As many of you already know, I like numbers and X’s and O’s a lot more than I do spelling correctly and using proper grammar. The NFL salary cap and contract structure has always fascinated me and when tracking those two things, it’s always easy to get tripped up by Mr. Displacement.
Starting this coming Tuesday, the “Rule of 51” kicks in as far as the salary cap goes. That rule states that the top 51 salaries of all players under contract along with any prorated bonus money for that year and dead money on the books must add up to less than $133 million. From that point forward, it’s important to keep Mr. Displacement in mind as players are signed or released.
So how does salary cap displacement work with the salary cap and how can it trip you up?
Every time a player is signed, that players’ salary might displace another player’s salary at the bottom of top 51. For example, let’s say the Pittsburgh Steelers were to re-sign defensive lineman Al Woods to a one-year, $1 million contract. Being as his $1 million salary would then qualify to be in the top 51, he would knock the lowest base salaried player off of the list. With the Steelers currently having seven players in their top 51 earning $420,000 without any prorated bonus money attached, you would drop one of those players in order to add Woods and the team cap number would increase by only $580,000, which is the difference between $1 million and $420,000. Get the picture?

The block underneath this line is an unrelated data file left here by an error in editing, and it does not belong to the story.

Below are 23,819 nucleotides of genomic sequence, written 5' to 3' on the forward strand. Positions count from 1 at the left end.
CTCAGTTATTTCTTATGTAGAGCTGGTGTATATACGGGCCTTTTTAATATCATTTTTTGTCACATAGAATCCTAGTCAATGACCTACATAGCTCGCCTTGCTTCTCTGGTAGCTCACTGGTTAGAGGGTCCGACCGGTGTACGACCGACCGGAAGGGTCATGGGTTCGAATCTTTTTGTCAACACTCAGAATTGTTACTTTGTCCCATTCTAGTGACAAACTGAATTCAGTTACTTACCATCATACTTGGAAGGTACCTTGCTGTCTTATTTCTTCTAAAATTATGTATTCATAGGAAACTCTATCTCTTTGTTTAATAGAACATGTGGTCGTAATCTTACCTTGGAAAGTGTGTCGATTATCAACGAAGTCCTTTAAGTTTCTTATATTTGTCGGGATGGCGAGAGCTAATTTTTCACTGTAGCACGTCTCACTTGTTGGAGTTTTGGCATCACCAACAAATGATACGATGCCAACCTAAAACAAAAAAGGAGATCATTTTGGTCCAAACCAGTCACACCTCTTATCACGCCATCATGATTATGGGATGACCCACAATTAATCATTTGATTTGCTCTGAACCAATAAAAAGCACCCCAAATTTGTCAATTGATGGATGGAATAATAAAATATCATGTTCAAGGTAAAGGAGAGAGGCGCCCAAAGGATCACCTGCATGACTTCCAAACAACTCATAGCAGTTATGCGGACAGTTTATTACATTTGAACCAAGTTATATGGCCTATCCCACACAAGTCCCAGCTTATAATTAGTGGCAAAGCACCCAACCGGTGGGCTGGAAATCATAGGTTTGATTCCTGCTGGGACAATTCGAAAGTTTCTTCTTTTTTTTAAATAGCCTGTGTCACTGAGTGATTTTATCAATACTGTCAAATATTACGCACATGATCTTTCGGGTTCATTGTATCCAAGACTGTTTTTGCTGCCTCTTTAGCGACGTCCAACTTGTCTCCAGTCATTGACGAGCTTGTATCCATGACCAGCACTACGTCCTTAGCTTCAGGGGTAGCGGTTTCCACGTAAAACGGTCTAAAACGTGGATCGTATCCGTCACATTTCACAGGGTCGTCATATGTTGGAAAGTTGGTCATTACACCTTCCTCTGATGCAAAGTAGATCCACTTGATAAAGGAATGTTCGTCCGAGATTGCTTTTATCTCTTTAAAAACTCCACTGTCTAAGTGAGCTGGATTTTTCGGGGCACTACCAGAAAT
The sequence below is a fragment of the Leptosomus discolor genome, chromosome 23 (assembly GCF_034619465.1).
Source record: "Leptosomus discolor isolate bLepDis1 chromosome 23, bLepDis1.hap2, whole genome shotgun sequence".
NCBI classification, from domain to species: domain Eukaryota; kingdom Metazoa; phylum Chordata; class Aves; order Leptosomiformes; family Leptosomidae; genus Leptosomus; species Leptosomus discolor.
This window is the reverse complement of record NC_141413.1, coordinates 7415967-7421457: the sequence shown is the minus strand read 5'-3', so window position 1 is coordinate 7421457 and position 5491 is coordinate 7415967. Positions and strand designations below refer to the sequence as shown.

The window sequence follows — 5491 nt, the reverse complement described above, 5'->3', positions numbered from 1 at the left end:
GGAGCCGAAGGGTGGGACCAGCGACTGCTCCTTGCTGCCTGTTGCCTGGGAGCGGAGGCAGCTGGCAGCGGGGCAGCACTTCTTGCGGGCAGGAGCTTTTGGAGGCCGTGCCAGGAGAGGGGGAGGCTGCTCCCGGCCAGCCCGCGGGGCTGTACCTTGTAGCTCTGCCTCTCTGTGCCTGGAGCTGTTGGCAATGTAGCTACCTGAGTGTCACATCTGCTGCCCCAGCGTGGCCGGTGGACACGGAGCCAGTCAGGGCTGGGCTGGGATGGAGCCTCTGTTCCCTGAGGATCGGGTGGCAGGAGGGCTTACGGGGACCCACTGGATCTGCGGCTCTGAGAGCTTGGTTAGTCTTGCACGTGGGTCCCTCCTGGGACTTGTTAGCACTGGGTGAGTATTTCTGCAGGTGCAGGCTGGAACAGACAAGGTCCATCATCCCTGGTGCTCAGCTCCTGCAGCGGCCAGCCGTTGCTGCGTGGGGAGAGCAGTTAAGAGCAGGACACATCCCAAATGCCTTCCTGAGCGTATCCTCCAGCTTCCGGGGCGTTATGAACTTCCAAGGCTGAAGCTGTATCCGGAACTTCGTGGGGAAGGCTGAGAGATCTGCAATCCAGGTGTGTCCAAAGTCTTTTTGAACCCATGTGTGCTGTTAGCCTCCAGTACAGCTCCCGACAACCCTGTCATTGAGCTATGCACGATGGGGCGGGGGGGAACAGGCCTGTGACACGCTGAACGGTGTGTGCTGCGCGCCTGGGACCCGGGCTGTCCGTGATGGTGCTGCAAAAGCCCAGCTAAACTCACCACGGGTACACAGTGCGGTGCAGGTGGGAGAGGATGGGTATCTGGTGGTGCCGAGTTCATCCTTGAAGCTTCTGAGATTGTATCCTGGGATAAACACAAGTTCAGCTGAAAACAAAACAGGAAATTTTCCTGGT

Displacement is also important to keep in mind whenever a player in the top 51 is released as that player must be replaced by the top salaried player outside of your top 51. In addition, if the player released has any dead money associated with him, don’t forget to add that to Rule of 51 total.
Hopefully this helps clarify things for you as to how the Steelers salary cap works at this very important time of year and Mr. Displacement thanks you for your time.